Honorary doctorates for refugee law expert, cultural sociologist and Aids advocate
The University of Amsterdam (UvA) will award honorary doctorates to refugee law expert James Hathaway, cultural sociologist Michèle Lamont and Aids advocate Peter van Rooijen.
Hathaway will receive a doctorate for his original and influential contribution to the development of international refugee law and its practical application. Lamont is being recognised for her important theoretical and empirical contribution to the social sciences, particularly cultural sociology, and her important role in linking American and European social sciences. Van Rooijen will receive a doctorate for his achievements in the national and international fight against Aids and for his commitment to better universal healthcare. The honorary doctorates will be presented during the UvA’s Dies Natalis (anniversary) on 9 January 2017. The Dies forms the start of a lustrum year in which the UvA celebrates its 385th birthday.
James Hathaway (1956) is professor of Law at the University of Michigan Law School (US). ‘Hathaway is one of the most, if not the most, eminent scholars in the field of International Refugee Law. He has been invaluable to this area of law and to legal practice’, says honorary supervisor Professor Marjoleine Zieck. His academic work is hugely important for both the law and for legal formation and legal reform. ‘Hathaway was especially pioneering in the area of the definition of a refugee as enshrined in the 1951 Convention Relating to the Status of Refugees and in his analysis of the rights of refugees under international law.’ The innovative proposals he formulated for sharing the responsibility for protecting refugees among states are extremely important. ‘The current crisis in the Mediterranean and the unequal burden being placed on Syria’s neighbours illustrate that the legal regime does not provide for an equal distribution and, by extension, the necessity of the ideas of an outstanding scholar like Hathaway’, says Zieck.
Honorary supervisor Prof. Marjoleine Zieck is professor of International Refugee Law at the UvA.
Michéle Lamont (1957) is professor of Sociology and African and African American Studies and Robert I. Goldman Professor of European Studies at Harvard University (US). ‘Lamont is one of the most influential social scientists of our time’, says honorary supervisor Giselinde Kuipers. ‘Her work distinguishes itself through a special combination of theoretical precision and scope on the one hand, and considerable societal relevance and commitment on the other.’ Lamont focuses on a large number of research themes: culture, social inequality and exclusion, class, race and ethnicity, institutions, science and teaching, health, and social resilience. What is remarkable about her approach is that she regards culture as a set of repertoires. Culture, in this sense, is not a fixed structure or essence, but a flexible framework that allows for meaning and cooperation. ‘Lamont has thereby given the social sciences an innovative and exceptionally useful framework in which to investigate and explain cultural differences’, adds co-honorary supervisor Jan Willem Duyvendak.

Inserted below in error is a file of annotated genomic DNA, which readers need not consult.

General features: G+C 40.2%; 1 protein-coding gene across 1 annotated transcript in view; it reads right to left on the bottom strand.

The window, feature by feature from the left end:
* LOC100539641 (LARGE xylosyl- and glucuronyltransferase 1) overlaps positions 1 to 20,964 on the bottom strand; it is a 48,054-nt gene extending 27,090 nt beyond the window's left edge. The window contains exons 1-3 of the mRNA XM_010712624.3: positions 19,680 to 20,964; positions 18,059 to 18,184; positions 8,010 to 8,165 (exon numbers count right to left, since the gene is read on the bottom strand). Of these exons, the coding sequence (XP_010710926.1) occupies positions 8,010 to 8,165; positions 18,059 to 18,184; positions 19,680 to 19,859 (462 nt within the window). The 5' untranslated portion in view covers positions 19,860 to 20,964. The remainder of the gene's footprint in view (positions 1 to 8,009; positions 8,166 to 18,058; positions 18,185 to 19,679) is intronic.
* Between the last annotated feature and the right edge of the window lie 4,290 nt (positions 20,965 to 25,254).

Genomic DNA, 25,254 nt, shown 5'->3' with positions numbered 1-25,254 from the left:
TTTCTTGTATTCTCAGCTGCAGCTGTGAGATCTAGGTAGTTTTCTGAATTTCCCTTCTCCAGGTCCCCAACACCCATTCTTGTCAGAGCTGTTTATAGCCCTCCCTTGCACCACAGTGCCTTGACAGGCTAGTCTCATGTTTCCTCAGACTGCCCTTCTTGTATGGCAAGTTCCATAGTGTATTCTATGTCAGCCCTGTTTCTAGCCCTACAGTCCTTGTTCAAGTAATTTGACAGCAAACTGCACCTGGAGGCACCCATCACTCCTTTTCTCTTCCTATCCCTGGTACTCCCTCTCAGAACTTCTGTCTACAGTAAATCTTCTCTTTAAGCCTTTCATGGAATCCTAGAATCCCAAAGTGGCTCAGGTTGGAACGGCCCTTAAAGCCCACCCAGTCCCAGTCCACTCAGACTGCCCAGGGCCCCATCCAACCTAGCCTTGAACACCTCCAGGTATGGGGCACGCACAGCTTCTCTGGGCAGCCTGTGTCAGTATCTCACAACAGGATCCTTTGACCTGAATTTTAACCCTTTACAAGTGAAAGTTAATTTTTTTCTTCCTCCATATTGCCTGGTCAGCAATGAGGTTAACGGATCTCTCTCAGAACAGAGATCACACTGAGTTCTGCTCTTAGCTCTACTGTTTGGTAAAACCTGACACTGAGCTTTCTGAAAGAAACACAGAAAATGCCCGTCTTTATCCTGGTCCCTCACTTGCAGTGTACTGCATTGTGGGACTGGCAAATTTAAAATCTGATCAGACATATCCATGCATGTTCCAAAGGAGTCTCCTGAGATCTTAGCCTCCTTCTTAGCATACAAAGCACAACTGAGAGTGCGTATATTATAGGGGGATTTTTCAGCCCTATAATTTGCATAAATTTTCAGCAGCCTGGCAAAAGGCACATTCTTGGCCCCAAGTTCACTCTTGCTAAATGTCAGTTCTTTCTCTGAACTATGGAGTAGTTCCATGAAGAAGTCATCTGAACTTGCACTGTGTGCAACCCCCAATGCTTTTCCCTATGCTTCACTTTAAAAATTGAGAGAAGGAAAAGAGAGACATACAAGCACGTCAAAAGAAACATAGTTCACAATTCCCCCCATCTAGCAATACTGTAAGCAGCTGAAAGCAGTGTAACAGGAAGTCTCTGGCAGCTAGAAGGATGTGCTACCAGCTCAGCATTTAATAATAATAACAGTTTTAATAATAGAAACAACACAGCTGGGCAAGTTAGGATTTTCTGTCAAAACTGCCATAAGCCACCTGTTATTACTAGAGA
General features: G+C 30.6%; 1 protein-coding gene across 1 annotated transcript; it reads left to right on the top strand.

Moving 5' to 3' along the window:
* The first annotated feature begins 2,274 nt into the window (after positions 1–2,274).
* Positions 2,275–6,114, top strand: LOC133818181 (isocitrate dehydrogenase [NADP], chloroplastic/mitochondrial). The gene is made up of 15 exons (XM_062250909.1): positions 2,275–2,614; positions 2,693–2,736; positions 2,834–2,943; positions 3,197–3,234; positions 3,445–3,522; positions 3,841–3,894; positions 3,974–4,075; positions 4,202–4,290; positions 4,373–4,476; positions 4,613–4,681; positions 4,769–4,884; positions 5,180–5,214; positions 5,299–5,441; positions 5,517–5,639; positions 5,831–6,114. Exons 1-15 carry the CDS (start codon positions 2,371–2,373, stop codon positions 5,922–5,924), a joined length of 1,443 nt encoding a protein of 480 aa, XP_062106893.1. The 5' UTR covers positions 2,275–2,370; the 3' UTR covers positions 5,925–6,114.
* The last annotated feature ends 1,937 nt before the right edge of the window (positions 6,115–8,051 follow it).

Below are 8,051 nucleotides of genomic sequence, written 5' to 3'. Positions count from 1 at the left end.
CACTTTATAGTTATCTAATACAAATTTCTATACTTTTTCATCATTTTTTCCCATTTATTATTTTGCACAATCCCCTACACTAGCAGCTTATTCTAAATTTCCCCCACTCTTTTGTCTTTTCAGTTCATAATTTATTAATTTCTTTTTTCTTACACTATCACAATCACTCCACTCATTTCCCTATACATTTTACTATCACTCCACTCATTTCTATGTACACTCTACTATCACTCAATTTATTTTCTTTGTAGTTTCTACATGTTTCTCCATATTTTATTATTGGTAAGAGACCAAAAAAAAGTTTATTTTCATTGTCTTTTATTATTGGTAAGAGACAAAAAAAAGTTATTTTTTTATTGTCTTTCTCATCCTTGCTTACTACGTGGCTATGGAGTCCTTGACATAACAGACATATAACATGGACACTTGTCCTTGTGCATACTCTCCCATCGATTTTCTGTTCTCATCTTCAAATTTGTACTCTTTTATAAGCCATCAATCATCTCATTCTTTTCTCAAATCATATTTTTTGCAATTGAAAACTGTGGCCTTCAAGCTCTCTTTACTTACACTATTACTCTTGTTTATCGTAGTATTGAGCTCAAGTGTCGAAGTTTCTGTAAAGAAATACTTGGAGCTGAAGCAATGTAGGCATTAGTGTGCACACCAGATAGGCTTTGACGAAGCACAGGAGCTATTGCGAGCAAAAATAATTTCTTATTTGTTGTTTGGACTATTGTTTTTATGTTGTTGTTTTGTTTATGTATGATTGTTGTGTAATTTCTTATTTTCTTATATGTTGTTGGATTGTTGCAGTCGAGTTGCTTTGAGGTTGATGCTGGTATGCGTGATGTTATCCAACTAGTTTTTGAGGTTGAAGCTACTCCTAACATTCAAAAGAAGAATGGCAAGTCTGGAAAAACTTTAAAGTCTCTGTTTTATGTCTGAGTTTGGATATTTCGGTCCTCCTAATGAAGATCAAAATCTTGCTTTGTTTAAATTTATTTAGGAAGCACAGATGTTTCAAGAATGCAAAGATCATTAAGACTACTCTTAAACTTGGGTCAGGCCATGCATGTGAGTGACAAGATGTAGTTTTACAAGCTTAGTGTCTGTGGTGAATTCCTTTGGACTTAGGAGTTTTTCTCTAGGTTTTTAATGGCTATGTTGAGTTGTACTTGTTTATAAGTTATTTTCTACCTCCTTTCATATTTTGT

Honorary supervisors are Prof. Giselinde Kuipers, professor of Cultural Sociology at the UvA, and Prof. Jan Willem Duyvendak, professor of Sociology at the UvA and Faculty Professor at the UvA’s Faculty of Social and Behavioural Sciences.
Peter van Rooijen
Peter van Rooijen (1956) is executive director of International Civil Society Support (ICSS). ‘Van Rooijen is a prominent pioneer and leader in the field of HIV-care and in the fight against Aids, both nationally and internationally’, says Marcel Levi, honorary supervisor. ‘His entire career has been dedicated to the wellbeing of people.’ Van Rooijen was among the first HIV care providers. One of his greatest achievements was to ensure new Aids treatments quickly became available in the Netherlands and abroad. This led to substantial progress in combatting HIV and Aids in resource-poor countries. Under his leadership, Aids Fonds and STOP AIDS NOW! became hugely successful, as did his various other initiatives, including Dance4Life. As board member of the global Fund to Fight Aids, Tuberculosis and Malaria, he played a critical role in the prevention, treatment and care of epidemics. ‘Van Rooijen’s list of achievements just keeps on growing. For example, in his current capacity as executive director of ICCS he has managed to strengthen the voices of those with HIV within international Aids advocacy’, says Levi.
Honorary supervisor Prof. Marcel Levi is professor of Internal Medicine at the AMC-UvA.
Link with the UvA
The three future honorary doctorates all have a special link with the UvA. Hathaway has been Distinguished Visiting Professor of International Refugee Law at the Faculty of Law since 2010 and annually lectures to Master’s students within the International Refugee Law course. In January, Lamont was a guest of the department of Sociology. Moreover, her work is closely aligned to the central themes in the sociological research conducted by the UvA’s Amsterdam Institute for Social Science Research (AISSR). Van Rooijen is one of the initiators (and a board member) of the Joep Lange Institute and also a member of the Supervisory Board of the recently created Amsterdam Institute for Health and Technology, of which the Faculty of Medicine is the lead agency.